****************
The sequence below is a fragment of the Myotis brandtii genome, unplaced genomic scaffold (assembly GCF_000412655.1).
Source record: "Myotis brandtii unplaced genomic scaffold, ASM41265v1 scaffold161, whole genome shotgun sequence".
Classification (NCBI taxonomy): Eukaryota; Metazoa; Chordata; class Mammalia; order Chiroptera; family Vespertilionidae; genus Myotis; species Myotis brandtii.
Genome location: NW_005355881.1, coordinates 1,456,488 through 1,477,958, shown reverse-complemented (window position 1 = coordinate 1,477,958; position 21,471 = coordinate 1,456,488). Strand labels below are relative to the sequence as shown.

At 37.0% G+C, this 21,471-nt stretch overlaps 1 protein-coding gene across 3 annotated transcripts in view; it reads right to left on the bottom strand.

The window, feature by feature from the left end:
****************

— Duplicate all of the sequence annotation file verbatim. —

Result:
The sequence below is a fragment of the Myotis brandtii genome, unplaced genomic scaffold (assembly GCF_000412655.1).
Source record: "Myotis brandtii unplaced genomic scaffold, ASM41265v1 scaffold161, whole genome shotgun sequence".
Classification (NCBI taxonomy): Eukaryota; Metazoa; Chordata; class Mammalia; order Chiroptera; family Vespertilionidae; genus Myotis; species Myotis brandtii.
Genome location: NW_005355881.1, coordinates 1,456,488 through 1,477,958, shown reverse-complemented (window position 1 = coordinate 1,477,958; position 21,471 = coordinate 1,456,488). Strand labels below are relative to the sequence as shown.

At 37.0% G+C, this 21,471-nt stretch overlaps 1 protein-coding gene across 3 annotated transcripts in view; it reads right to left on the bottom strand.

The window, feature by feature from the left end: